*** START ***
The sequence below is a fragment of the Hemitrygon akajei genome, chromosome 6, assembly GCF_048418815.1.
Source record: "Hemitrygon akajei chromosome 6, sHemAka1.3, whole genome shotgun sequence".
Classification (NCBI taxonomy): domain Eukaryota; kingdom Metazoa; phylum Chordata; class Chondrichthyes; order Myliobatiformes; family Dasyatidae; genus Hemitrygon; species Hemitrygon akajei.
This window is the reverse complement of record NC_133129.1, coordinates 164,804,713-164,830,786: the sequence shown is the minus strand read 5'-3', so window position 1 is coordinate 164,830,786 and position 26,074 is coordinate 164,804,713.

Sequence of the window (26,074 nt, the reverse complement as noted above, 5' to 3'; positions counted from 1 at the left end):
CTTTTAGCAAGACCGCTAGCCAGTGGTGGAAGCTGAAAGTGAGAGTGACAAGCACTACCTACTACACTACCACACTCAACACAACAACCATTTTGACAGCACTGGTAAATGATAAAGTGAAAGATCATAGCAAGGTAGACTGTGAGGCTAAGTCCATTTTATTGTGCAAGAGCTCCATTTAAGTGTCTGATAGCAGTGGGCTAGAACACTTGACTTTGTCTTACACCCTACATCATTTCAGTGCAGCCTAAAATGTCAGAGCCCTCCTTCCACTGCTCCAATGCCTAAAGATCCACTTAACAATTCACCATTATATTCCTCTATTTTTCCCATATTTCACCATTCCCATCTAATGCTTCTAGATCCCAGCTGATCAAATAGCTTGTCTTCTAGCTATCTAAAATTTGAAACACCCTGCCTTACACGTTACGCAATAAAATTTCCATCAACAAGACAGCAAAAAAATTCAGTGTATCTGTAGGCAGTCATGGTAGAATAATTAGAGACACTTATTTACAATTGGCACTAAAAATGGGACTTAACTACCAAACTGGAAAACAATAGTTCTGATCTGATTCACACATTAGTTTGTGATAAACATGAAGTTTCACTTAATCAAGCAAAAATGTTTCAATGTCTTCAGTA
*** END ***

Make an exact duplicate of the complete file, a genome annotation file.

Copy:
The sequence below is a fragment of the Hemitrygon akajei genome, chromosome 6, assembly GCF_048418815.1.
Source record: "Hemitrygon akajei chromosome 6, sHemAka1.3, whole genome shotgun sequence".
Classification (NCBI taxonomy): domain Eukaryota; kingdom Metazoa; phylum Chordata; class Chondrichthyes; order Myliobatiformes; family Dasyatidae; genus Hemitrygon; species Hemitrygon akajei.
This window is the reverse complement of record NC_133129.1, coordinates 164,804,713-164,830,786: the sequence shown is the minus strand read 5'-3', so window position 1 is coordinate 164,830,786 and position 26,074 is coordinate 164,804,713.

Sequence of the window (26,074 nt, the reverse complement as noted above, 5' to 3'; positions counted from 1 at the left end):
CTTTTAGCAAGACCGCTAGCCAGTGGTGGAAGCTGAAAGTGAGAGTGACAAGCACTACCTACTACACTACCACACTCAACACAACAACCATTTTGACAGCACTGGTAAATGATAAAGTGAAAGATCATAGCAAGGTAGACTGTGAGGCTAAGTCCATTTTATTGTGCAAGAGCTCCATTTAAGTGTCTGATAGCAGTGGGCTAGAACACTTGACTTTGTCTTACACCCTACATCATTTCAGTGCAGCCTAAAATGTCAGAGCCCTCCTTCCACTGCTCCAATGCCTAAAGATCCACTTAACAATTCACCATTATATTCCTCTATTTTTCCCATATTTCACCATTCCCATCTAATGCTTCTAGATCCCAGCTGATCAAATAGCTTGTCTTCTAGCTATCTAAAATTTGAAACACCCTGCCTTACACGTTACGCAATAAAATTTCCATCAACAAGACAGCAAAAAAATTCAGTGTATCTGTAGGCAGTCATGGTAGAATAATTAGAGACACTTATTTACAATTGGCACTAAAAATGGGACTTAACTACCAAACTGGAAAACAATAGTTCTGATCTGATTCACACATTAGTTTGTGATAAACATGAAGTTTCACTTAATCAAGCAAAAATGTTTCAATGTCTTCAGTA